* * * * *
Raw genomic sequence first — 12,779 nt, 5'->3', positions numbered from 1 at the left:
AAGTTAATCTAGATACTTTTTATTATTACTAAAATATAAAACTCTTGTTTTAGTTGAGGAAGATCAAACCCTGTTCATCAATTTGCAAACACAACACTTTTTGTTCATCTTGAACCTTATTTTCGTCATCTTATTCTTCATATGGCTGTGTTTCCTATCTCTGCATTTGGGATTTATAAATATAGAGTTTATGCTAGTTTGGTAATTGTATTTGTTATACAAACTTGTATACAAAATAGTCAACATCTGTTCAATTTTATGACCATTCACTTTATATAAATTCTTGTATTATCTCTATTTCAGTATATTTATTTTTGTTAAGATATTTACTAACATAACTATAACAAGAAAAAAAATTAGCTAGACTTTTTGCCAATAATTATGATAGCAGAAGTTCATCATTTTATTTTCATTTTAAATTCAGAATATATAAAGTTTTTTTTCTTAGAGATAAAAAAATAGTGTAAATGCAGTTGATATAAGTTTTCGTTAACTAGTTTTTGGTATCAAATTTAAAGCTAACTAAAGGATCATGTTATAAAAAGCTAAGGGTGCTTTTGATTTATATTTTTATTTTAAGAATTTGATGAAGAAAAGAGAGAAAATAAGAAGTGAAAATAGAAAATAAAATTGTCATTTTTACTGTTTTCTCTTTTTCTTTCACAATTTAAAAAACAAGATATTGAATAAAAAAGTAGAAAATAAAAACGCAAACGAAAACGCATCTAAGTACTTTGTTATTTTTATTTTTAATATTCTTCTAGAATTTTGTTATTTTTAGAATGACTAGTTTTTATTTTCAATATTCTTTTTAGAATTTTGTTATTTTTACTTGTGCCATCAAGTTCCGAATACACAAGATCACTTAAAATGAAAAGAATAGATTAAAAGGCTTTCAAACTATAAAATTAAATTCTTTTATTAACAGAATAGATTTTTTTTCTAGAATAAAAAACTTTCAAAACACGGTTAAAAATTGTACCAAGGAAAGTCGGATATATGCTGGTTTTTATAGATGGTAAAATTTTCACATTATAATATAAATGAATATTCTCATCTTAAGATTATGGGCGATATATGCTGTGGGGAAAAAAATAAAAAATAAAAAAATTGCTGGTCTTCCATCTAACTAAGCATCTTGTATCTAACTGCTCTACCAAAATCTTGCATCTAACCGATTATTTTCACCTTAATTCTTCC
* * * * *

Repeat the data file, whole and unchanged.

Raw genomic sequence first — 12,779 nt, 5'->3', positions numbered from 1 at the left:
AAGTTAATCTAGATACTTTTTATTATTACTAAAATATAAAACTCTTGTTTTAGTTGAGGAAGATCAAACCCTGTTCATCAATTTGCAAACACAACACTTTTTGTTCATCTTGAACCTTATTTTCGTCATCTTATTCTTCATATGGCTGTGTTTCCTATCTCTGCATTTGGGATTTATAAATATAGAGTTTATGCTAGTTTGGTAATTGTATTTGTTATACAAACTTGTATACAAAATAGTCAACATCTGTTCAATTTTATGACCATTCACTTTATATAAATTCTTGTATTATCTCTATTTCAGTATATTTATTTTTGTTAAGATATTTACTAACATAACTATAACAAGAAAAAAAATTAGCTAGACTTTTTGCCAATAATTATGATAGCAGAAGTTCATCATTTTATTTTCATTTTAAATTCAGAATATATAAAGTTTTTTTTCTTAGAGATAAAAAAATAGTGTAAATGCAGTTGATATAAGTTTTCGTTAACTAGTTTTTGGTATCAAATTTAAAGCTAACTAAAGGATCATGTTATAAAAAGCTAAGGGTGCTTTTGATTTATATTTTTATTTTAAGAATTTGATGAAGAAAAGAGAGAAAATAAGAAGTGAAAATAGAAAATAAAATTGTCATTTTTACTGTTTTCTCTTTTTCTTTCACAATTTAAAAAACAAGATATTGAATAAAAAAGTAGAAAATAAAAACGCAAACGAAAACGCATCTAAGTACTTTGTTATTTTTATTTTTAATATTCTTCTAGAATTTTGTTATTTTTAGAATGACTAGTTTTTATTTTCAATATTCTTTTTAGAATTTTGTTATTTTTACTTGTGCCATCAAGTTCCGAATACACAAGATCACTTAAAATGAAAAGAATAGATTAAAAGGCTTTCAAACTATAAAATTAAATTCTTTTATTAACAGAATAGATTTTTTTTCTAGAATAAAAAACTTTCAAAACACGGTTAAAAATTGTACCAAGGAAAGTCGGATATATGCTGGTTTTTATAGATGGTAAAATTTTCACATTATAATATAAATGAATATTCTCATCTTAAGATTATGGGCGATATATGCTGTGGGGAAAAAAATAAAAAATAAAAAAATTGCTGGTCTTCCATCTAACTAAGCATCTTGTATCTAACTGCTCTACCAAAATCTTGCATCTAACCGATTATTTTCACCTTAATTCTTCC